contest winners (2023)

Ángel Riloba de Pablo

Universidad Autónoma de Madrid

International Studies

Ángel Riloba de Pablo is 18 years old and born and raised in Madrid, Spain. Currently he is studying a bachelor’s in International Studies at the Universidad Autónoma de Madrid. For as long as he can remember, he has always had an interest in learning about the international sphere, particularly geopolitics. As a result, he enjoys greatly the opportunity to participate in the Defensa y Yo 3.0 program.

Democracy and Deterrance

Decadence of defence culture

At the turn of the 21st Century, the global geopolitical chessboard could  be gazed upon with a greater sense of optimism than at any other time during the entirety of the Contemporary Age. The latest absence of major wars such  as those seen during the first half of the former Century combined with the  recent collapse of the USSR and the establishment of a democracy such as the  USA as the global superpower, appeared to signal an unprecedented period  of peace and prosperity for humanity as a whole. Furthermore, the grand  alliances formed during the convoluted and dangerous past decades either  dissolved or stood greatly diminished in power, since the perpetual fear of  another massive war that used to keep them fully-fledged had been substituted  by a new naïve optimism that seemed to overlook them as unnecessary. 

That was the case of the North Atlantic Treaty Organization, or NATO, a defensive military and political alliance between the democracies of North  America and Europe born from the ratification of the Washington Treaty after  the Second World War; a conflict which had left the European continent  devastated and susceptible of further Soviet encroachment. Nevertheless, with  the Eastern menace dissipated, the newly established Russian Federation  cooperating economically with its past rivals and most European nations  having transitioned into a democracy and merged into unified political and  economic units such as the European Union; a large military conflict in Europe 

was, understandably, rendered as remote; and with that realization came the  relaxation of military spending and a new scenario in which NATO and the  European “defensive culture” stood as a shadow of their former selves, acting  mainly in local peacekeeping missions in the freshly destabilized Balkan  region.

Destruction of the illusion: Russian aggression and the Chinese concern

The general mantra that, boosted by optimism, stated a direct conflict  between developed, globalized and economically tied countries was impossible took a direct hit with the Russian seizing of the Ukrainian Crimea in  2014. Even after an illegal annexation proper of the geopolitical playbook from  the years previous to the Second World War, and blinded by innocent optimism, most of the members of NATO responded only with “superficial” economic sanctions on the Russian aggressor; even more illustrative of this lack  of commitment with the defence of the peaceful international order was the  official Strategic Concept of NATO at the time, which was overly faithful and  rather idealistic in the status of Russia as a nation with whom to cooperate and  stablish links with the idea of reinforcing global security trough the  aforementioned “formula for peace”.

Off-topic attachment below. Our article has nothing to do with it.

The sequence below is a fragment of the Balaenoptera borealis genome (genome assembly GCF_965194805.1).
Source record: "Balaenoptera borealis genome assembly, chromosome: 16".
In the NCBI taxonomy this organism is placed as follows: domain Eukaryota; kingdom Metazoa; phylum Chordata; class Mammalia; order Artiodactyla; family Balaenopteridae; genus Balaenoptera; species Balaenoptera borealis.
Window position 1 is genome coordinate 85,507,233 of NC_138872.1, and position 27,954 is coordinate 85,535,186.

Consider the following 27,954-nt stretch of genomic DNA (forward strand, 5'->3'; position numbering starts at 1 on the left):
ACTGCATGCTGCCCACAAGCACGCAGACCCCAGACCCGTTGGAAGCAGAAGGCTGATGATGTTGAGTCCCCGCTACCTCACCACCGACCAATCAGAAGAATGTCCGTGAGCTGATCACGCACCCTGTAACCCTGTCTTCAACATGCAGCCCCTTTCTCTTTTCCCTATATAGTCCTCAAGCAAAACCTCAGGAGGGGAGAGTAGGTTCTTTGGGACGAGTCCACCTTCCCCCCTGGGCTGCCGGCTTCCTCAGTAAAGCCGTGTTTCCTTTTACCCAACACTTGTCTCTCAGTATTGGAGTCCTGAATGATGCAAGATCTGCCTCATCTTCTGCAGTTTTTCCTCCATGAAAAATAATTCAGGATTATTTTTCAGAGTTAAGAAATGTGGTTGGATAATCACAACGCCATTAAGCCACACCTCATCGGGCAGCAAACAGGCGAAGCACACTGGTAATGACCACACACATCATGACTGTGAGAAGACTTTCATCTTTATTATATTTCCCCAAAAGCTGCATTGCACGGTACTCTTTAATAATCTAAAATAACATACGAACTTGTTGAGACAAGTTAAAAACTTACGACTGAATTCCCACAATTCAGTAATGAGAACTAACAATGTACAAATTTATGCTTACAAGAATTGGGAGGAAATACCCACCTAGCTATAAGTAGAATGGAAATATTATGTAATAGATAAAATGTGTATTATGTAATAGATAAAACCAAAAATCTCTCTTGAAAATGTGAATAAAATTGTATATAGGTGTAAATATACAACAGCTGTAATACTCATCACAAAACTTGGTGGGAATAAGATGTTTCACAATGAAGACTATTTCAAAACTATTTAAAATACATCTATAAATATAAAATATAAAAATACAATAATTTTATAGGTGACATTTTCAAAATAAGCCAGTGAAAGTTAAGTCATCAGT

The West’s weak response served as a steppingstone for Russia’s  aggressive foreign policy, which saw extremely effective results for a  moderated cost and, being therefore encouraged to continue. Fast-forward to  2022, when the geopolitical aspirations of an increasingly authoritarian Russian  Federation climaxed with the Russian invasion of Ukraine; however, this time  NATO’s response was much more decisive in condemning unprovoked  aggressions such as those of Russia and continues to be of paramount importance for Ukrainian and global interests. 

Still, the question remains as if of a similar response had been given to  the Russian annexation of Crimea, the future attack on the entirety of Ukraine  could have been avoided. 

On another theatre of operations, and in a parallel manner, the rise of  the People’s Republic of China and NATO’s response to it can be equally  analysed. In the early 2000s China was building its future status as a crucial gear  within the global economy, the Western democracies prioritized economic  growth to security and, in the same unsophisticated fashion, interlinked  themselves closely with China ignoring the security concerns such a  relationship with an authoritarian State could potentially have. The first sign of  Chinese aggression then occurred; that was the Chinese unlawful and  progressive integration of Hong Kong that started in 2019. With the  inadequate response of the international community, a similar development to  that of Ukraine can therefore be expected in Taiwan.

Future of democracies at stake: need for deterrance

Truthfully, the path of aggression lies evident, an initial passive stance  towards hostile policies is almost certainly always followed by a greater  belligerence. Yet, that does not justify direct intervention by defensive alliances  such as NATO, on the contrary, the strength of NATO must not lie on a  preventive strike but rather on a solid deterrence that protects democracies  from an attack in the first place as stated in the Atlantic Alliance new Strategic  Concept. In conclusion, if the international order that has allowed for such an  amount of progress and peace is to be protected, the importance of  democratic alliances such as NATO is and must remain utmost.